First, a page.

Progression, as far as Renoir could understand, would be the death of the arts. Slumped opposite the tender-footed filmmaker, Jaques Rivette, the interview becomes distinctly mono. On the topic of technical advances in cinema, Renoir begins to gesticulate around his stool like a rabid pigeon. Holding fast to the New Waver’s pretence of superiority, Rivette merely sits in silence, appearing to remain aloof in the overpowering presence of his interviewee. Spiralling from one speculation to the next, Renoir rages on, frank and without interruption. “Technical perfection can only create boredom,” he barks across the table, “…because it only reproduces nature imitating nature, which can only lead to the death of an art form.”
Justice, originally released as Seeking Justice, stars Cage as mild-mannered, chess playing, high-school teacher Will Gerard. When his wife, January Jones, is brutally attacked and hospitalised Gerard is offered a Faustian bargain by an enigmatic vigilante organisation represented by Simon (Guy Pearce). In return for dealing with Laura’s assailant Gerard will be expected to return the favour at a time and in a manner determined by this shady group.
“Buon giorno, Principessa!” The gleeful exuberance of Roberto Benigni’s Guido knows no bounds for the first half of this Oscar winning movie. Guido, much like Benigni himself, is a charming, funny and loveable chap who falls for a local girl and vows to make her his own. Part hopeless romantic and part Chaplin-esque slapstick clown, Guido is an unlikely movie hero, keeping his humour to the last, even in the face of unrelenting misery.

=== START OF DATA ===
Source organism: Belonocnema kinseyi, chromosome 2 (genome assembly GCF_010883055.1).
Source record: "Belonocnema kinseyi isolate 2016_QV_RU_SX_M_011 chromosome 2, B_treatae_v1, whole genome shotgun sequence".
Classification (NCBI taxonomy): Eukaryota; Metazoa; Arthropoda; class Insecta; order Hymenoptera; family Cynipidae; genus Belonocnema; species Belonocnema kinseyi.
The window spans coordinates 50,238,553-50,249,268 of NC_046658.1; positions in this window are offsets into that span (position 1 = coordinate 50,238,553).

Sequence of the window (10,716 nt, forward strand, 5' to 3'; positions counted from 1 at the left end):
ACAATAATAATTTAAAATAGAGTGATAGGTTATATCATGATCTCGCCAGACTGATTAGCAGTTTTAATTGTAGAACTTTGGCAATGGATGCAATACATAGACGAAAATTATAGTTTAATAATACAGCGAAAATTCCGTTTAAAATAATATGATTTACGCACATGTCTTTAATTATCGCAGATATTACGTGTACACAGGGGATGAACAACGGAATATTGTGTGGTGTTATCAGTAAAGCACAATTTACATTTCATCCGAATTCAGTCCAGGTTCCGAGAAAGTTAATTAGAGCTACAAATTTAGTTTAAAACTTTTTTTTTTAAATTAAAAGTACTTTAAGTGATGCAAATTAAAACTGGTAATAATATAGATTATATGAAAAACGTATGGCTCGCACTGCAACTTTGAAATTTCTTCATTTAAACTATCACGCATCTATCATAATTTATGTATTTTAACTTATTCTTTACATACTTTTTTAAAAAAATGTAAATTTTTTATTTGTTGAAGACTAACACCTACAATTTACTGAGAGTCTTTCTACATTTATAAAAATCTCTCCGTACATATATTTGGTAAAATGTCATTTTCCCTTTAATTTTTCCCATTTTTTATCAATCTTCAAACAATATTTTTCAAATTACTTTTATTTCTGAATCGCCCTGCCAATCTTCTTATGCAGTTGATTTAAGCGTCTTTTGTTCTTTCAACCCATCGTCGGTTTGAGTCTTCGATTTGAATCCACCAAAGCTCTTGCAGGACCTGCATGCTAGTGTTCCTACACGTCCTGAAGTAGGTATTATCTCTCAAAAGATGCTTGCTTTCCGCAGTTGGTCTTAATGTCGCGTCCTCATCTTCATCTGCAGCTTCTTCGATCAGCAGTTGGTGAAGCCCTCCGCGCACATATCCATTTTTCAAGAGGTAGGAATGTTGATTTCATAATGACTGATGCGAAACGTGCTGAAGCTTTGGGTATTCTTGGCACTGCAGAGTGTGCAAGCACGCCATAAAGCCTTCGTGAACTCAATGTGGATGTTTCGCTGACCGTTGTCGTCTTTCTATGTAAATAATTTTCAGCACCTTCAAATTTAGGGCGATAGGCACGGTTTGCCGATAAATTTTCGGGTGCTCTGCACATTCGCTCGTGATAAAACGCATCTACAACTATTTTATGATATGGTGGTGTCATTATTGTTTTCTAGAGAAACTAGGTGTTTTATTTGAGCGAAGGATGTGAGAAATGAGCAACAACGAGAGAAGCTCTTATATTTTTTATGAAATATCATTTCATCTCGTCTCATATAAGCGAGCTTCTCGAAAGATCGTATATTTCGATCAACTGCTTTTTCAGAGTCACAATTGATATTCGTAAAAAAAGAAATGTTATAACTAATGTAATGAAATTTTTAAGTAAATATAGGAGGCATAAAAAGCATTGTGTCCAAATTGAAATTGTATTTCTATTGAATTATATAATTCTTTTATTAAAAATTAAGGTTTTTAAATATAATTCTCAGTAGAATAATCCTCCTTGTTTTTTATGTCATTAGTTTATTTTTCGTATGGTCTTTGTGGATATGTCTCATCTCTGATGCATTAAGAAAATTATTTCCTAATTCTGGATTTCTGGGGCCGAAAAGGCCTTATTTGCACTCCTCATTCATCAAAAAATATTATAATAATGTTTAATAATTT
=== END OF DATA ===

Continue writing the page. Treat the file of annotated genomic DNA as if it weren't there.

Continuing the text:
If ever a film cried out for an English-language remake, it’s this one. It seems too big for its small-country setting. And for a Norwegian action thriller to send its central character out into the world with the very un-Norwegian name of Roger Brown seems a rather strong hint of its makers’ intention to court English-language interest.
Discussing The Cabin in the Woods at any depth would require spoilers and the spoilers are the most exciting things about the film so, not wanting to ruin the insane surprises that this movie has in store, I will try to be as vague as possible and come back to this movie for a post-release discussion in April.
Now a fully-fledged blockbuster director after last year's Thor, Kenneth Branagh has officially joined the production on the next Jack Ryan project for Paramount Pictures.
It’s the sequel many of us never thought we would see. Several years ago, in their infinite wisdom, Paramount studios decided they didn’t think an Anchorman sequel would attract a large enough audience and so the dream looked dead and buried.
The execs clearly overlooked the fact that, for people aged between 21-30, it’s one of the most loved comedies in recent times. If you were a student between the years of 2004-2006 it was basically compulsory viewing. How did they ever come to that conclusion in the first place? The mind boggles.
As the internet community continues picking up the pieces from the proverbial bombshell that was ‘Alien Turtle…gate’ (we’ll work on the name later), Michael Bay has continued to hype up his planned Teenage Mutant Ninja Turtles movie to anyone who will listen. This time he confirmed that the movie would simply be called ‘Ninja Turtles’: